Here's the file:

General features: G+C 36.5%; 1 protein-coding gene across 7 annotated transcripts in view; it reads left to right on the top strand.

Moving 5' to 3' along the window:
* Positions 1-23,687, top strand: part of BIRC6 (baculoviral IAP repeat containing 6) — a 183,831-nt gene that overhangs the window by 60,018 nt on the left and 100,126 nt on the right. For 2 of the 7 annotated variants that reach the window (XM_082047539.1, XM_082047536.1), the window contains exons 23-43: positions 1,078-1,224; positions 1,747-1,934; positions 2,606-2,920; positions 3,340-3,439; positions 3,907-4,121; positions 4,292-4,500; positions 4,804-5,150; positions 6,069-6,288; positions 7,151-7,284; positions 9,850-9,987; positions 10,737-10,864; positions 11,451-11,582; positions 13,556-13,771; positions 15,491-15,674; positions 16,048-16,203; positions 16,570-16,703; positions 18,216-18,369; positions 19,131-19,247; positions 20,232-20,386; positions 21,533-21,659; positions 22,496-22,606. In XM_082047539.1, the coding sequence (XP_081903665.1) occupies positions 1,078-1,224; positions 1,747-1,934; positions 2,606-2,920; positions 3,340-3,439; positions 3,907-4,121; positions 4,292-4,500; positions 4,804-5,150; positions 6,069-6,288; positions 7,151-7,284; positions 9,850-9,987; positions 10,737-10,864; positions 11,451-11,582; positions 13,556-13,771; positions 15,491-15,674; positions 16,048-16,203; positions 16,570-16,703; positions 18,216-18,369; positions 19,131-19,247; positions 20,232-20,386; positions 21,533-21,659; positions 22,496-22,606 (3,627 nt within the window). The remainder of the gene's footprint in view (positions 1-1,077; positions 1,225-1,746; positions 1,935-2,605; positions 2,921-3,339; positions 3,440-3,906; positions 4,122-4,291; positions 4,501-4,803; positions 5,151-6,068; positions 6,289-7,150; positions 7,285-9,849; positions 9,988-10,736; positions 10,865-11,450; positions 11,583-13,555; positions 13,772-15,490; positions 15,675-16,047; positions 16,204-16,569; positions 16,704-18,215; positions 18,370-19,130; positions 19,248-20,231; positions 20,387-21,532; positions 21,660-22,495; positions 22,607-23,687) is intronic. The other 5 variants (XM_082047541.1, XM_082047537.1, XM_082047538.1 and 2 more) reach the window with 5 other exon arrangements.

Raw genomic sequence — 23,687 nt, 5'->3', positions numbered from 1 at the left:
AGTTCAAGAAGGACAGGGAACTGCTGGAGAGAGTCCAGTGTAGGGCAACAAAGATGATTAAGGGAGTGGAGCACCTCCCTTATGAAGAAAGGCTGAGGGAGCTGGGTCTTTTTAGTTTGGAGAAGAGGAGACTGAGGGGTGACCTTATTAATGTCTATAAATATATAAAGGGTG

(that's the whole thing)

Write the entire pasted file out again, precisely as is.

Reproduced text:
General features: G+C 36.5%; 1 protein-coding gene across 7 annotated transcripts in view; it reads left to right on the top strand.

Moving 5' to 3' along the window:
* Positions 1-23,687, top strand: part of BIRC6 (baculoviral IAP repeat containing 6) — a 183,831-nt gene that overhangs the window by 60,018 nt on the left and 100,126 nt on the right. For 2 of the 7 annotated variants that reach the window (XM_082047539.1, XM_082047536.1), the window contains exons 23-43: positions 1,078-1,224; positions 1,747-1,934; positions 2,606-2,920; positions 3,340-3,439; positions 3,907-4,121; positions 4,292-4,500; positions 4,804-5,150; positions 6,069-6,288; positions 7,151-7,284; positions 9,850-9,987; positions 10,737-10,864; positions 11,451-11,582; positions 13,556-13,771; positions 15,491-15,674; positions 16,048-16,203; positions 16,570-16,703; positions 18,216-18,369; positions 19,131-19,247; positions 20,232-20,386; positions 21,533-21,659; positions 22,496-22,606. In XM_082047539.1, the coding sequence (XP_081903665.1) occupies positions 1,078-1,224; positions 1,747-1,934; positions 2,606-2,920; positions 3,340-3,439; positions 3,907-4,121; positions 4,292-4,500; positions 4,804-5,150; positions 6,069-6,288; positions 7,151-7,284; positions 9,850-9,987; positions 10,737-10,864; positions 11,451-11,582; positions 13,556-13,771; positions 15,491-15,674; positions 16,048-16,203; positions 16,570-16,703; positions 18,216-18,369; positions 19,131-19,247; positions 20,232-20,386; positions 21,533-21,659; positions 22,496-22,606 (3,627 nt within the window). The remainder of the gene's footprint in view (positions 1-1,077; positions 1,225-1,746; positions 1,935-2,605; positions 2,921-3,339; positions 3,440-3,906; positions 4,122-4,291; positions 4,501-4,803; positions 5,151-6,068; positions 6,289-7,150; positions 7,285-9,849; positions 9,988-10,736; positions 10,865-11,450; positions 11,583-13,555; positions 13,772-15,490; positions 15,675-16,047; positions 16,204-16,569; positions 16,704-18,215; positions 18,370-19,130; positions 19,248-20,231; positions 20,387-21,532; positions 21,660-22,495; positions 22,607-23,687) is intronic. The other 5 variants (XM_082047541.1, XM_082047537.1, XM_082047538.1 and 2 more) reach the window with 5 other exon arrangements.

Raw genomic sequence — 23,687 nt, 5'->3', positions numbered from 1 at the left:
AGTTCAAGAAGGACAGGGAACTGCTGGAGAGAGTCCAGTGTAGGGCAACAAAGATGATTAAGGGAGTGGAGCACCTCCCTTATGAAGAAAGGCTGAGGGAGCTGGGTCTTTTTAGTTTGGAGAAGAGGAGACTGAGGGGTGACCTTATTAATGTCTATAAATATATAAAGGGTG